“Mothers & Sons” | Calderwood Pavilion at The Boston Center for the Arts | May 8-June 6 |

Terrance McNally rehearses "Mothers and Sons" (Michael Nagle)
Terrance McNally rehearses "Mothers and Sons" (Michael Nagle)

SpeakEasy Stage Company presents the area premiere of Terrence McNally’s 2014 Tony-nominated work, an extension of his 1988 “Andre’s Mother.” In that one, the mother and lover of a man who has died at the height of the AIDS crisis meet for the first time at his funeral. Now the mom, a Dallas matron en route to a European vacation, stops in New York to re-encounter her son’s partner, who has since married and is the father of a son. “A debate play with fraught emotional underpinnings,” the work “explores our evolving understanding of what it is to be family.” Paul Daigneault helms a cast led by the formidable Nancy E. Carroll.

“The Last Two People on Earth: An Apocalyptic Vaudeville” | Loeb Drama Center | May 12-31 | If only two people remain alive on the planet in the wake of a spectacular flood and their common language is song and dance, better the pair be Mandy Patinkin and Taylor Mac than, say, Vladimir Putin and Dick Cheney. Here, in an American Repertory Theater world premiere presented in association with Staci Levine Groundswell Theatricals, the two talented performers, under the direction of Tony winner Susan Stroman, hoof and warble their way through “the rise and fall and hopeful rise again of humankind” to tunes by, among others, Rodgers and Hammerstein, Stephen Sondheim, R.E.M. and Queen. They will enchant you; then they will rock you.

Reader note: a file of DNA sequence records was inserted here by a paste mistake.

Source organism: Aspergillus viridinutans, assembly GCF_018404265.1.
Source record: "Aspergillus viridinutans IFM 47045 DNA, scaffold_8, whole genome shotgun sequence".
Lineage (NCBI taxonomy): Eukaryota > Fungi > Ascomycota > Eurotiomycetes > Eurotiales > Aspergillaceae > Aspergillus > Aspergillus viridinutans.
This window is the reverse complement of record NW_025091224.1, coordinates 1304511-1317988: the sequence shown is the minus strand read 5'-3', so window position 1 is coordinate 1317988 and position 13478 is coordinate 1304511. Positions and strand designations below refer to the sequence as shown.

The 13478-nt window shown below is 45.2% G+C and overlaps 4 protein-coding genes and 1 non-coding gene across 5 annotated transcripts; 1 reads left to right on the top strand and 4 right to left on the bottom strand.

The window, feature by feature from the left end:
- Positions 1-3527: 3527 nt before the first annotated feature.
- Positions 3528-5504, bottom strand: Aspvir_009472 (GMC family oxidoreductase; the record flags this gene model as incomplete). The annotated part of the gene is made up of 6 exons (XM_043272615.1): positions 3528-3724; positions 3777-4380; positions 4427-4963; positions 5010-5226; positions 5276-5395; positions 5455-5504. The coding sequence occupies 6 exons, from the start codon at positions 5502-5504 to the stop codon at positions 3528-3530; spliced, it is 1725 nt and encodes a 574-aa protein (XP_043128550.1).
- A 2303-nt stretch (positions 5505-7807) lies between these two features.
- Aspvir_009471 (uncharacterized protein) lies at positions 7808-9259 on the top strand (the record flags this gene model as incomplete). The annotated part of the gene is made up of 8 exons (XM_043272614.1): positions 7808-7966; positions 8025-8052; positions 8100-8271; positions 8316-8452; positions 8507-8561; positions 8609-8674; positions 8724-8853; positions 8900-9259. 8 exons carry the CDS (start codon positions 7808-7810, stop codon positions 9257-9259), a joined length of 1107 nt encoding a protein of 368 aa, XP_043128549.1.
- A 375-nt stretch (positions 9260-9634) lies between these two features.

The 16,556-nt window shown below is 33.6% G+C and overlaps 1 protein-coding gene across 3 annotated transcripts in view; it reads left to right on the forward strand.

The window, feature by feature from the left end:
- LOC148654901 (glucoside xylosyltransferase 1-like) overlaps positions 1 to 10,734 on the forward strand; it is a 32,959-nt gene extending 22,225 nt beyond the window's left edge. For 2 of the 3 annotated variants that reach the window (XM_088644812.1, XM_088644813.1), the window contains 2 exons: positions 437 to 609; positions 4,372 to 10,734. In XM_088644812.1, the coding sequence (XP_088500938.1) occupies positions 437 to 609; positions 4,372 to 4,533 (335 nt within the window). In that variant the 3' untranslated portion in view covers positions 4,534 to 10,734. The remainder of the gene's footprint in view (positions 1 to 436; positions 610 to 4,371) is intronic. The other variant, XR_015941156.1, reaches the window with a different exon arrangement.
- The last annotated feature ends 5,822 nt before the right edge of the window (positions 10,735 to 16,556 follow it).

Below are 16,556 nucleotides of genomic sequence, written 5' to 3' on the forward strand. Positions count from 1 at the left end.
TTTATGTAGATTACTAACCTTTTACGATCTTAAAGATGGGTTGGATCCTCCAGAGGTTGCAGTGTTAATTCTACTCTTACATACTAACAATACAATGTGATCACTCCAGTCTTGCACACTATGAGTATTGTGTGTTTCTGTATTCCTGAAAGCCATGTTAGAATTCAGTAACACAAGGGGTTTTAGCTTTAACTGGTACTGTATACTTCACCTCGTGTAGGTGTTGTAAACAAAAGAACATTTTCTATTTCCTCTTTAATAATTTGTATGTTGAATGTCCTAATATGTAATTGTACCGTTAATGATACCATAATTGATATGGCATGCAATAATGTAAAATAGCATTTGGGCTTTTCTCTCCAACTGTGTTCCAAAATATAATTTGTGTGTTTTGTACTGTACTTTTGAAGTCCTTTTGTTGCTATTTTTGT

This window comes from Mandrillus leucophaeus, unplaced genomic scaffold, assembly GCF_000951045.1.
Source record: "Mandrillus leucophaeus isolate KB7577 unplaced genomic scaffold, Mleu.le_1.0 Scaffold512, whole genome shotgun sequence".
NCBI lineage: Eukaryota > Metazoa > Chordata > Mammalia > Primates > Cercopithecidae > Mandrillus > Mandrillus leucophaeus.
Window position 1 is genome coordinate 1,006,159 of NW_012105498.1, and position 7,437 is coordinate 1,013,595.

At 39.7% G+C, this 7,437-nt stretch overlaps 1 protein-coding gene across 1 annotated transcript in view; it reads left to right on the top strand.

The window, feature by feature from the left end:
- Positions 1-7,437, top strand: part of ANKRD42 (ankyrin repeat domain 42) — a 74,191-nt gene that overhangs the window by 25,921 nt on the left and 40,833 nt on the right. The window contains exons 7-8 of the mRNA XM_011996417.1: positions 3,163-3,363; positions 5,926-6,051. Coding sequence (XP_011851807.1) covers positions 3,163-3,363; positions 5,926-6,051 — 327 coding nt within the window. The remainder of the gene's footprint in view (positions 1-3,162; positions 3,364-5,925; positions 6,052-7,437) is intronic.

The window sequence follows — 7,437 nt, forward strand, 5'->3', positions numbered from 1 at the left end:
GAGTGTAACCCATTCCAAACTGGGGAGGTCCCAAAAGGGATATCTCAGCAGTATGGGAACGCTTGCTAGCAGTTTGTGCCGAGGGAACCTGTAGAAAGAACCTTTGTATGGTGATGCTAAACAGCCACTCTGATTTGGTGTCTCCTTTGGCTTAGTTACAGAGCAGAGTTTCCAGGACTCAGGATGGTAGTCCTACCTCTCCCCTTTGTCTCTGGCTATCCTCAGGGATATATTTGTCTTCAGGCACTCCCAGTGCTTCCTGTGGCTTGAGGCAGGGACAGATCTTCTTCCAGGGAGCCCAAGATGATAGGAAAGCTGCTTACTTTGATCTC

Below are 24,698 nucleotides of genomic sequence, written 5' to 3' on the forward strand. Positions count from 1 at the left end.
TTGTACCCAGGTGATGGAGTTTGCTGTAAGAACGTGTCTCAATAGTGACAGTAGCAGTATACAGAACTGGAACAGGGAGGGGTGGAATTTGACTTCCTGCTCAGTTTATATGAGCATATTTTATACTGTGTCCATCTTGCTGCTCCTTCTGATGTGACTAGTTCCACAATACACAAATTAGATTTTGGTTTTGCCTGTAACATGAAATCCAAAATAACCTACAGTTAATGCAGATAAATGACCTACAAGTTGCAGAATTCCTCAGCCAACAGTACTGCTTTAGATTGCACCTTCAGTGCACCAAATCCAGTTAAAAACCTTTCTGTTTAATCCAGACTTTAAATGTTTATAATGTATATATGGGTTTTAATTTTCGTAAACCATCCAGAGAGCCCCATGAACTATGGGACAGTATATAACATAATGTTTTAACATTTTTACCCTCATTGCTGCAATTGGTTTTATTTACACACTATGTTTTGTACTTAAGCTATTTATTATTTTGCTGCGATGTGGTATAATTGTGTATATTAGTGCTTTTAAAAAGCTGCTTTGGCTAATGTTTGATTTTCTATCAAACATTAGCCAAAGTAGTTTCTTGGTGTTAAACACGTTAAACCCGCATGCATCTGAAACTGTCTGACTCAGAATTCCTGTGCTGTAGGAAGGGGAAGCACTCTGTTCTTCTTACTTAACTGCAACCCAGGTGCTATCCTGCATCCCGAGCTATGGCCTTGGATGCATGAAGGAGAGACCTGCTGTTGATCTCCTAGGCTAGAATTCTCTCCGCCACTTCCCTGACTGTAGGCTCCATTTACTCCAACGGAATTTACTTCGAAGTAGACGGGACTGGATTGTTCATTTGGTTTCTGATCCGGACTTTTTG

“Henry VI, Part 2” | Modern Theatre at Suffolk University | May 13-June 7 |

Tina Packer (Courtesy)
Tina Packer (Courtesy)

Actors’ Shakespeare Project does not flinch from the least performed works in the canon, taking aim at a “Titus Andronicus” for every “Twelfth Night.” Now the troupe scrolls back to the Bard’s earliest history plays, tackling the middle slice of his three-part “Henry VI.” Intrepid erstwhile Shakespeare & Company artistic director Tina Packer is at the helm of the production, which uses only a handful of actors to play the many, many parts in this convoluted tale of “conspiratorial machinations” set in motion when the title character takes a French wife – in exchange for Anjou and Maine. Various nobles, pissed that the monarch is giving up the lands his jingoistic father won across the Channel, set about plotting until they set a civil war to simmering. If anyone can pull this off, Packer can.

“Light Up the Sky” | Lyric Stage Company of Boston | May 15-June 13 | 

Paula Plum (Courtesy, The Lyric Stage)
Paula Plum (Courtesy, The Lyric Stage)